What the government shutdown means for immigration

As the government goes into its first shutdown in over a decade, confusion continues over which departments are working and which programs will be put on hold. When it comes to immigration, The Department of Homeland Security will not be operating its E-Verify program.

What does that mean for immigrants living in the U.S.? The E-Verify program allows businesses to check on the status of potential employees. While it is not operating, businesses will not be able to use the service.

Most passport agencies with The State Department will remain open to review and process visa and passport requests. If, however, a building where one such agency is housed is not supported during the shutdown, then it will not continue processing those applications, leading to longer wait times.

Although E-Verify has stopped, Border Patrol will stay on the job. The number of workers will decrease, however.

Since it is funded through user fees – which is money collected at a U.S. port of entry – The United States Citizenship and Immigration Services (USCIS) will stay open to process green card requests. As with visas, green card applications will take longer to review. Immigration courts will also take a while to run cases, as The Executive Office for Immigration Review (EOIR) will cut 70 percent of its employees during the shutdown, adding to an already large backlog of cases.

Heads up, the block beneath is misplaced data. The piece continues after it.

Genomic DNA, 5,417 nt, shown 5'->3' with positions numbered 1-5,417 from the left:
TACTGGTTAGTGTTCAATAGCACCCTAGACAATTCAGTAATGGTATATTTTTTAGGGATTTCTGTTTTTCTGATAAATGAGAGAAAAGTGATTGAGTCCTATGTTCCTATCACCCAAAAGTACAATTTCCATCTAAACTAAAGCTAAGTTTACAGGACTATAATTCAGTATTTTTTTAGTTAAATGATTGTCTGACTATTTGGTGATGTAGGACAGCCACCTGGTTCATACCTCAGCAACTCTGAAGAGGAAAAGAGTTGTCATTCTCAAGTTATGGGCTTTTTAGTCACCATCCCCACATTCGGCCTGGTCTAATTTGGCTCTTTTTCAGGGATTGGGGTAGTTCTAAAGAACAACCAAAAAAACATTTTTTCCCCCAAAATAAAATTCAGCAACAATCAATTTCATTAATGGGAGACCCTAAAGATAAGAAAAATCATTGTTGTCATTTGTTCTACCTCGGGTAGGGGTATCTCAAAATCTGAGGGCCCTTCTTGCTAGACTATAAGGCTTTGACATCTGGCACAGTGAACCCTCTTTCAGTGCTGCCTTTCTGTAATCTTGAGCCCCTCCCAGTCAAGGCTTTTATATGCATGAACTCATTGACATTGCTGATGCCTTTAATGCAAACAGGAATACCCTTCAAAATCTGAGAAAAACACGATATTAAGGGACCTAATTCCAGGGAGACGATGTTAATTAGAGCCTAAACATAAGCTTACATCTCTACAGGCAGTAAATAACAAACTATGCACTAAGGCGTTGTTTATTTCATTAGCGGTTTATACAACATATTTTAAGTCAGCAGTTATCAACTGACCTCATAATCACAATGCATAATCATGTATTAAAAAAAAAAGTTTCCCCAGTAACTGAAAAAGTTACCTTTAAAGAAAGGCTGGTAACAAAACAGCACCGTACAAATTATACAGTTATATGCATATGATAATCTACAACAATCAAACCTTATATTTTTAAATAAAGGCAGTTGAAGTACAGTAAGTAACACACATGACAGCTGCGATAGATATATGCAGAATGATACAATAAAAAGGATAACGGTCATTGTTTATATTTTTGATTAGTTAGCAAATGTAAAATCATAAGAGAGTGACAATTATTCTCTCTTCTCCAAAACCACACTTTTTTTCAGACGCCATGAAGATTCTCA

The ICE will still be able to detain, arrest and deport undocumented immigrants.

The way the shutdown is organized is that excepted and non-excepted categories of federal workers are created. The excepted will continue working, though eventually without pay. Non-excepted programs and workers will cease operations. Until Congress can decide on a bill to fund the government, these changes will remain in effect.